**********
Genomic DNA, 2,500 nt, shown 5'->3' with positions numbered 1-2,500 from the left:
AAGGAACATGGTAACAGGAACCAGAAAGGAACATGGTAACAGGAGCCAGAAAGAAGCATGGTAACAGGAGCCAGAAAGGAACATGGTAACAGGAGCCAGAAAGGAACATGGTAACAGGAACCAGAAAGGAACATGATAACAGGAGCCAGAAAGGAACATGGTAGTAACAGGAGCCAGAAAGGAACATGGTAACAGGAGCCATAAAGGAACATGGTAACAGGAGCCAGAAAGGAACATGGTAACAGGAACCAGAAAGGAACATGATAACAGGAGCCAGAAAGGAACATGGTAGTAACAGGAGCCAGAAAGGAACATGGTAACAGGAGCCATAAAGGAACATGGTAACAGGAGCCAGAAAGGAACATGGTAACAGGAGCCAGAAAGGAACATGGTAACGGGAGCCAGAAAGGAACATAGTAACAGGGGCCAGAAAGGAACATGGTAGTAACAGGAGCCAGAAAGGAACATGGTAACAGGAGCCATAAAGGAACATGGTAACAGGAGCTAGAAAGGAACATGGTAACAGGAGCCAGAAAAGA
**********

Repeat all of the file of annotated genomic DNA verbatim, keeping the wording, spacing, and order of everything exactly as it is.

Genomic DNA, 2,500 nt, shown 5'->3' with positions numbered 1-2,500 from the left:
AAGGAACATGGTAACAGGAACCAGAAAGGAACATGGTAACAGGAGCCAGAAAGAAGCATGGTAACAGGAGCCAGAAAGGAACATGGTAACAGGAGCCAGAAAGGAACATGGTAACAGGAACCAGAAAGGAACATGATAACAGGAGCCAGAAAGGAACATGGTAGTAACAGGAGCCAGAAAGGAACATGGTAACAGGAGCCATAAAGGAACATGGTAACAGGAGCCAGAAAGGAACATGGTAACAGGAACCAGAAAGGAACATGATAACAGGAGCCAGAAAGGAACATGGTAGTAACAGGAGCCAGAAAGGAACATGGTAACAGGAGCCATAAAGGAACATGGTAACAGGAGCCAGAAAGGAACATGGTAACAGGAGCCAGAAAGGAACATGGTAACGGGAGCCAGAAAGGAACATAGTAACAGGGGCCAGAAAGGAACATGGTAGTAACAGGAGCCAGAAAGGAACATGGTAACAGGAGCCATAAAGGAACATGGTAACAGGAGCTAGAAAGGAACATGGTAACAGGAGCCAGAAAAGA